And then there is the deficit spending. This is the first war in American history that has been 100 percent deficit financed. Deficit spending for a whole variety of reasons can have a dampening effect on the economy. For the first time since the Revolutionary War, we have essentially had foreign financing of a war.
These are reasons why the war might’ve been expected to exert a damping effect on the economy. Government officials, the Federal Reserve in particular, have the responsibility of maintaining the economy at full or as close to full employment as possible, regardless of what’s going on.
So what did the Fed do? It lowered interest rates; it flooded the economy with liquidity to offset these other depressing effects. It did it pretty well, but in a certain shortsighted way. It did it by looking the other way when very bad lending practices were going on. A combination of loose monetary policy and lax regulations led to the subprime crisis.
The Fed obviously wanted to convince itself that they weren’t doing anything wrong. They said, “Oh, it’s not a bubble, it’s just a little foam.” Greenspan encouraged people to take out variable-rate mortgages at the time when interest rates were at a low and had only one way to go.
All of this thinking was totally myopic. It was clear that we were living on borrowed money and borrowed time. Meanwhile, we were spending hundreds of billions of dollars that were going straight to the oil-exporting countries. At the same time, Americans were taking hundreds of billions of equity out of their houses. Mortgage equity was being used to support consumption. It was only a matter of time before the day of reckoning would come, and now that day has arrived.
McCain is a Vietnam-War hero and has impressive foreign-policy credentials. Is it possible for the Democratic presidential nominee to change the terms of the Iraq debate, to make it about economic issues, not national security?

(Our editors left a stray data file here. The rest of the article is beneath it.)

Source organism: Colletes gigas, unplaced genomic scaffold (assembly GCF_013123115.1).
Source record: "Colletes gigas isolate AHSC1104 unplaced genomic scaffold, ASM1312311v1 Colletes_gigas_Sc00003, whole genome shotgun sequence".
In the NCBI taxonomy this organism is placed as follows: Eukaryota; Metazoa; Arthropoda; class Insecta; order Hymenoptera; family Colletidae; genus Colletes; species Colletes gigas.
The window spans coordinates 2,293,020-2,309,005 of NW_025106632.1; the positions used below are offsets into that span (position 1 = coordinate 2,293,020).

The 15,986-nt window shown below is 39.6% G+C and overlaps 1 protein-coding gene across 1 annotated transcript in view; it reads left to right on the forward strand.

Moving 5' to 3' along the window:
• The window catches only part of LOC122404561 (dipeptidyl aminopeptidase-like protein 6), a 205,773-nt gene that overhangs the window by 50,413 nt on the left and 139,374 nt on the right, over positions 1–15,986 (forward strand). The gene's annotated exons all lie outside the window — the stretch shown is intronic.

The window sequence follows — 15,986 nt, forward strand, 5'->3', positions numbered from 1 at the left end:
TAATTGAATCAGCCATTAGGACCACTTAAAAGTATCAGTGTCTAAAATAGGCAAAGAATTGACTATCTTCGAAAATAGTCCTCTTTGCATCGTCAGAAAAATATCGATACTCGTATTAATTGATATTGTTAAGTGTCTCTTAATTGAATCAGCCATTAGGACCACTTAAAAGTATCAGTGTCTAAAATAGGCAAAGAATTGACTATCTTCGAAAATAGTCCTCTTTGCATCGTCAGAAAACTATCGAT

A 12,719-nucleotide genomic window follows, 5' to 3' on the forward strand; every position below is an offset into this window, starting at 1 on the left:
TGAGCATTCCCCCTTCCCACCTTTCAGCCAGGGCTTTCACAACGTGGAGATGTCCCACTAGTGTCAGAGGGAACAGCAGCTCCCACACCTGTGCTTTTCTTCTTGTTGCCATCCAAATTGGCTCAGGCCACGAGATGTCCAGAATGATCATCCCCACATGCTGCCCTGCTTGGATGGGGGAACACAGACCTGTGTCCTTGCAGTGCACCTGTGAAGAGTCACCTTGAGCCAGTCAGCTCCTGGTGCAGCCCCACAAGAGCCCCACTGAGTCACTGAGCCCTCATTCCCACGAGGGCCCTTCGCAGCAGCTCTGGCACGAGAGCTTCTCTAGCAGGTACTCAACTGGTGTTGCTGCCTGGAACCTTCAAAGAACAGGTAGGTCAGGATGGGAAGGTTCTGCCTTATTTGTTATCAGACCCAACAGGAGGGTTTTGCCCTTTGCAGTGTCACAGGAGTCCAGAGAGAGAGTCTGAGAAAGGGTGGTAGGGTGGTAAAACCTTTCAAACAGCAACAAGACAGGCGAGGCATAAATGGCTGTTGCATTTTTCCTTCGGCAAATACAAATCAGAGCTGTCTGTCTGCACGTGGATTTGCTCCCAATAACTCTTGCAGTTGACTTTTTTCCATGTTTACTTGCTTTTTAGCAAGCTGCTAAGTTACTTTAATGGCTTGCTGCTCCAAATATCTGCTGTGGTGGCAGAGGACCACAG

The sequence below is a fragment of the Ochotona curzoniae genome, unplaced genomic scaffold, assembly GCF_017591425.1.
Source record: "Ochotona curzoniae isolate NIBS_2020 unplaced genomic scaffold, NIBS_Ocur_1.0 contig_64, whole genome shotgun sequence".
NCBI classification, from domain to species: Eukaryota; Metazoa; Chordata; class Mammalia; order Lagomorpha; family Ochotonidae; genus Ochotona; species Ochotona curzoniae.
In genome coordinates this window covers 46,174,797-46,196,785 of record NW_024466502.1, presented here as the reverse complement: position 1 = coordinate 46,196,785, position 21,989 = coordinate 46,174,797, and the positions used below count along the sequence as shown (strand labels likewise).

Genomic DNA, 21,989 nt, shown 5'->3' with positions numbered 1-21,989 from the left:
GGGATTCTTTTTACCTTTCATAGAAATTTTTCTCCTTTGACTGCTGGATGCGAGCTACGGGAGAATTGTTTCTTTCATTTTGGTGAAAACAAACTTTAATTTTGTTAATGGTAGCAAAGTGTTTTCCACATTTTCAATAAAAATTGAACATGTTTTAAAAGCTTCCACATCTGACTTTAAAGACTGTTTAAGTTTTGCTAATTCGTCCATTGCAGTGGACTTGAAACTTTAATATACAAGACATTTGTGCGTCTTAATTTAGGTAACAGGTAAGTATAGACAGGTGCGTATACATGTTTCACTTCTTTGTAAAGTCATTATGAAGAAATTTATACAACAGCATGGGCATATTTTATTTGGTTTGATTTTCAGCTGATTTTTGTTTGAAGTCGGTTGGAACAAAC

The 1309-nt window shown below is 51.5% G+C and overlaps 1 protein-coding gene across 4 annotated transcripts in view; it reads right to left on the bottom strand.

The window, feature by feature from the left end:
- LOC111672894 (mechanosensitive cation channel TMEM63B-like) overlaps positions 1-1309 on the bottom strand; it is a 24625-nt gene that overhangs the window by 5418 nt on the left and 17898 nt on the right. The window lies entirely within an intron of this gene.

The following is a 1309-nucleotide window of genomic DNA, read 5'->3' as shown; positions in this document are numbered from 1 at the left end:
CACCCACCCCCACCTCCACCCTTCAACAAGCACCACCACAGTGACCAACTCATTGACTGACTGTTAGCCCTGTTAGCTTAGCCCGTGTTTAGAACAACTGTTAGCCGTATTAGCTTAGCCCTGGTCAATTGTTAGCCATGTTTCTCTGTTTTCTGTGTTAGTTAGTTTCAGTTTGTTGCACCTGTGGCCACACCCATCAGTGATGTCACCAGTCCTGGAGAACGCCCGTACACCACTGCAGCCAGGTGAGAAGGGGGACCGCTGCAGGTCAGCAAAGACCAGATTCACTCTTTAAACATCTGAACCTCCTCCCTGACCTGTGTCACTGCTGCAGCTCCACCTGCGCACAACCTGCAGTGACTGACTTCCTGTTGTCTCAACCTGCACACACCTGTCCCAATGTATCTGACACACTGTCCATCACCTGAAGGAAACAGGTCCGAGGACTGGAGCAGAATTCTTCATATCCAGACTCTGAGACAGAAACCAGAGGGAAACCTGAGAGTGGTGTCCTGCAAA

I do think the economic issue is critical. But you cannot de-link economics and security and overall national well-being.
The point isn’t that the war is going to bankrupt us overnight. The point is that the war is costing us a lot. Whether it’s $3 trillion or $5 trillion or somebody wants to nitpick about our numbers and come up with $2 trillion . . .
The fact is that the money could have been spent in ways that would’ve enabled us to address some of the major problems that our country is just not dealing with.
Child health care? The cost of a few days of fighting would make a difference.
Expanding our influence in Africa? Several days of fighting would pay for us to double our aid.
Fixing Social Security? We could put social security on a firm financial basis for the next 50 to 75 years for about one-sixth of an Iraq war — or less. There are some problems that are very big that, because of the war, we are not addressing. America has limited resources — not using those resources well means we are going to be less secure.
To return to your question, this really has nothing to do with heroism.